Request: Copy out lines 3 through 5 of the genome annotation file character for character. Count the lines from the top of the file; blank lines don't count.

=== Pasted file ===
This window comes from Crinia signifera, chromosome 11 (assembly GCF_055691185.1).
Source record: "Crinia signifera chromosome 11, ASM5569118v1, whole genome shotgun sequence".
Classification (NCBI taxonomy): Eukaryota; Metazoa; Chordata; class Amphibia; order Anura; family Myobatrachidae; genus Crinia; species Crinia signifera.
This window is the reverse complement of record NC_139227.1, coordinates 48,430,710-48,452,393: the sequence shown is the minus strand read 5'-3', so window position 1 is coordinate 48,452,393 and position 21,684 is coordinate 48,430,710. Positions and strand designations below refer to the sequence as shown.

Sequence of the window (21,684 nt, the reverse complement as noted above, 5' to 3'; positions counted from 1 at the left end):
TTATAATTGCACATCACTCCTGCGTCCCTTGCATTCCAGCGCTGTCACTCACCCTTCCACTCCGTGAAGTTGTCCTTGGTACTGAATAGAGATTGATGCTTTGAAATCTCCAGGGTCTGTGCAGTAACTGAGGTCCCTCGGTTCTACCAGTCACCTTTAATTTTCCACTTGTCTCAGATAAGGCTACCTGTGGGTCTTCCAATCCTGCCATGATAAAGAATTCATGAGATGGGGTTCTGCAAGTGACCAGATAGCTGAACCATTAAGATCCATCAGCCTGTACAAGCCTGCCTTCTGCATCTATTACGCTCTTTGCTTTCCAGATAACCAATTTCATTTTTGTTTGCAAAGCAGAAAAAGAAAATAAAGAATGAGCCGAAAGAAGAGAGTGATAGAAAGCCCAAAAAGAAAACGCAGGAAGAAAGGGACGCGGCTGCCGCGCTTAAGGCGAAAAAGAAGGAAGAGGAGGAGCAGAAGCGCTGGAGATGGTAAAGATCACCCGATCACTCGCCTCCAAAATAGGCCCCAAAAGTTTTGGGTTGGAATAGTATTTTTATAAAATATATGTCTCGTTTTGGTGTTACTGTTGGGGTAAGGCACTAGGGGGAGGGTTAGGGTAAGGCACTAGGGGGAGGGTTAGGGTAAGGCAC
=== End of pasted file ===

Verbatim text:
Classification (NCBI taxonomy): Eukaryota; Metazoa; Chordata; class Amphibia; order Anura; family Myobatrachidae; genus Crinia; species Crinia signifera.
This window is the reverse complement of record NC_139227.1, coordinates 48,430,710-48,452,393: the sequence shown is the minus strand read 5'-3', so window position 1 is coordinate 48,452,393 and position 21,684 is coordinate 48,430,710. Positions and strand designations below refer to the sequence as shown.

Sequence of the window (21,684 nt, the reverse complement as noted above, 5' to 3'; positions counted from 1 at the left end):